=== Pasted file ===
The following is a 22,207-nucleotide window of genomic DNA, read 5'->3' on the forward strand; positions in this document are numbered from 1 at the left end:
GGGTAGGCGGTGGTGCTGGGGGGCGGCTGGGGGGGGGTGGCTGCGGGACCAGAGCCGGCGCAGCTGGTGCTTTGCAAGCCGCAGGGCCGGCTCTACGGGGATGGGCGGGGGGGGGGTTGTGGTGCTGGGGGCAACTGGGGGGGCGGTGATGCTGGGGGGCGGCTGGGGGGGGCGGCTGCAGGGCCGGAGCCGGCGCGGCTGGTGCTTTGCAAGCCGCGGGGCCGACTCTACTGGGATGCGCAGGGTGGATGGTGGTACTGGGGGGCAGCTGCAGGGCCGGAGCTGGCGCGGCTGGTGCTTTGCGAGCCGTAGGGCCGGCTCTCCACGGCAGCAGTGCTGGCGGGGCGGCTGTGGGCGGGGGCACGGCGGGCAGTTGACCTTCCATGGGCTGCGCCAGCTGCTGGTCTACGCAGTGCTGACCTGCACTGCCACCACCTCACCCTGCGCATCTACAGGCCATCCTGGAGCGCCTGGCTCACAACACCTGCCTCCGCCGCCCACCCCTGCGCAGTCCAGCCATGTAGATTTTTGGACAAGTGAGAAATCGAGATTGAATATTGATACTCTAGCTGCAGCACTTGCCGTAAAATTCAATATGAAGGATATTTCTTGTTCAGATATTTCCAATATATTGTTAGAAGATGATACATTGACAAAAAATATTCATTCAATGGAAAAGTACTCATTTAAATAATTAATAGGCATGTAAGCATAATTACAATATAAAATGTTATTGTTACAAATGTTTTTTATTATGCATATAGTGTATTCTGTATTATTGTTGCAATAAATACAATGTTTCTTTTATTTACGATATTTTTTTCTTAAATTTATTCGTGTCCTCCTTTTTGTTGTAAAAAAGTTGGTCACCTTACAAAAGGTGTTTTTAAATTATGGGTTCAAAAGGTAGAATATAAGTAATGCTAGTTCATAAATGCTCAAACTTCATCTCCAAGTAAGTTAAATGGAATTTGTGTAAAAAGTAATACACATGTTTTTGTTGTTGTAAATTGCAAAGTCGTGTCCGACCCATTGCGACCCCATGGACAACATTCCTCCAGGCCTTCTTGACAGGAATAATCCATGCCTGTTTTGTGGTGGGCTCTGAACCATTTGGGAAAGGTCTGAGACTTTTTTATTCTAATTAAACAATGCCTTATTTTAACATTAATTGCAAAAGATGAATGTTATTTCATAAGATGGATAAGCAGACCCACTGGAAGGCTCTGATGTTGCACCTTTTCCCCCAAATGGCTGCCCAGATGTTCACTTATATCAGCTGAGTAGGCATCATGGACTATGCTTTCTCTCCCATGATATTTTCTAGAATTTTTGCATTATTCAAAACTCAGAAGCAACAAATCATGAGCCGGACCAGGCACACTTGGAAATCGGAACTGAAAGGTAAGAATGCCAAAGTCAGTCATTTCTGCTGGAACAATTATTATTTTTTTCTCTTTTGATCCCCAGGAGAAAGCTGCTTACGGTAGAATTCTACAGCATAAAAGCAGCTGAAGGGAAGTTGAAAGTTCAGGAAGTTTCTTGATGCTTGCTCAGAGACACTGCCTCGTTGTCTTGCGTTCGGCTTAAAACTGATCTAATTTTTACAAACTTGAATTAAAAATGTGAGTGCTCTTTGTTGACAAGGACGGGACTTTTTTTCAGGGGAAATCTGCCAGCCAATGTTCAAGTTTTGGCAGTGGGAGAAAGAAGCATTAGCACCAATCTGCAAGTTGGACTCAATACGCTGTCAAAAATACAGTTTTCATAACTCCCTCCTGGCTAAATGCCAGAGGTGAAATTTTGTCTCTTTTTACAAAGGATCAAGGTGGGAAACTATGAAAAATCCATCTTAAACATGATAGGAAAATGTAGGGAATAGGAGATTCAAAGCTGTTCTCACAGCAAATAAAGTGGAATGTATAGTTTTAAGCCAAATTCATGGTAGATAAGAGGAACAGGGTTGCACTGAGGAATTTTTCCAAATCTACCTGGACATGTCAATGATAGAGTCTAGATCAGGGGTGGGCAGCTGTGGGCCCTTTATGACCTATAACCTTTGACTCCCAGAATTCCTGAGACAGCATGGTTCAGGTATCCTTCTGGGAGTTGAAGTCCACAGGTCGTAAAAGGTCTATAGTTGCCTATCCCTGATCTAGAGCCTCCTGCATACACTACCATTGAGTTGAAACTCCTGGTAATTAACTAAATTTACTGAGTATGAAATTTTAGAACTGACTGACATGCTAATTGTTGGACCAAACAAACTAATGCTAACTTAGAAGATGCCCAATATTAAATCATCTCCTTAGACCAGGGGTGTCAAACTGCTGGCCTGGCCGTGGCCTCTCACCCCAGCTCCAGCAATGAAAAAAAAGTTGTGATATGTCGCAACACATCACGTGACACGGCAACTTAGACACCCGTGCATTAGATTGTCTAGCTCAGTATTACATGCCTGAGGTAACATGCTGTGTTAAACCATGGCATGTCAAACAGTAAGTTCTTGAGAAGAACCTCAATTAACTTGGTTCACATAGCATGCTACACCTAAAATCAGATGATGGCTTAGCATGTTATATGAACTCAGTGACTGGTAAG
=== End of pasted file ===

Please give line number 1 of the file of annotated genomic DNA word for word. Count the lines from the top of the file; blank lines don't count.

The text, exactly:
The following is a 22,207-nucleotide window of genomic DNA, read 5'->3' on the forward strand; positions in this document are numbered from 1 at the left end: